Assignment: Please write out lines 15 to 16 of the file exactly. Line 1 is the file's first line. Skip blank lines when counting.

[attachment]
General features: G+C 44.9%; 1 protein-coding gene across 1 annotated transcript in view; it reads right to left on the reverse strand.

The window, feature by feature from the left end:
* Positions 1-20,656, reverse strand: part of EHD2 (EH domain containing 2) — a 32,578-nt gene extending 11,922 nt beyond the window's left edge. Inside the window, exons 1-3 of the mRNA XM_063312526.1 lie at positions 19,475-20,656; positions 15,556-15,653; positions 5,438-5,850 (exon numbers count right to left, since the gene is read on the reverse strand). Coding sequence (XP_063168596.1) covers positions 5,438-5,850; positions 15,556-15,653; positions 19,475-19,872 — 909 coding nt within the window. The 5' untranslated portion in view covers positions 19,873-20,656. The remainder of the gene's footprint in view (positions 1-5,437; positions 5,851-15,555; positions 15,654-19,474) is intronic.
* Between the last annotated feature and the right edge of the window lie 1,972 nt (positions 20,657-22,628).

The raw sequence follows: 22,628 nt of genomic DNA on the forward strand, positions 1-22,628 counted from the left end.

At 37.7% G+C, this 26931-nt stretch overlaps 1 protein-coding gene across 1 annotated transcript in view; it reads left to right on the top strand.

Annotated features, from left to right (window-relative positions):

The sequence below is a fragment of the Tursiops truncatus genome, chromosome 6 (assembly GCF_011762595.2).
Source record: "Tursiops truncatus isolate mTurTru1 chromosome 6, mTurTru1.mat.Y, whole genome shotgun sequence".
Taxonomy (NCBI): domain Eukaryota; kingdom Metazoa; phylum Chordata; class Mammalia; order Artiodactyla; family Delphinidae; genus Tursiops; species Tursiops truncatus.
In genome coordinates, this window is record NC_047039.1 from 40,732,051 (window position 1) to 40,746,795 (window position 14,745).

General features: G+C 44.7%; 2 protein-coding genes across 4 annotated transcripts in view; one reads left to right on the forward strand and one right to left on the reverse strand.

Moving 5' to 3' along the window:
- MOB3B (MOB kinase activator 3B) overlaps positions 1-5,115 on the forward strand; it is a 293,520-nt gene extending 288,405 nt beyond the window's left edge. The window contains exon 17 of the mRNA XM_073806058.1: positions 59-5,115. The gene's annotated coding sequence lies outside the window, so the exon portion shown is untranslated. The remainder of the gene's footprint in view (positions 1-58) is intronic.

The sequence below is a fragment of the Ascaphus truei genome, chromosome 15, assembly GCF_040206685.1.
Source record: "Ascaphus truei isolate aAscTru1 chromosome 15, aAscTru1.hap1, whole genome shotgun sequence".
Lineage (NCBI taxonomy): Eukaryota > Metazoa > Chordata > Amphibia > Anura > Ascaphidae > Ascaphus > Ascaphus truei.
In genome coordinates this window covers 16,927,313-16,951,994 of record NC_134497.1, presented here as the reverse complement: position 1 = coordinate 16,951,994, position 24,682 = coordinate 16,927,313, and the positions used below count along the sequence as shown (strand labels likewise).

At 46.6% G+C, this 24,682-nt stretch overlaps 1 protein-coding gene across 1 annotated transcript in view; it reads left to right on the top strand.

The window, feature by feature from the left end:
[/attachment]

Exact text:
The sequence below is a fragment of the Ascaphus truei genome, chromosome 15, assembly GCF_040206685.1.
Source record: "Ascaphus truei isolate aAscTru1 chromosome 15, aAscTru1.hap1, whole genome shotgun sequence".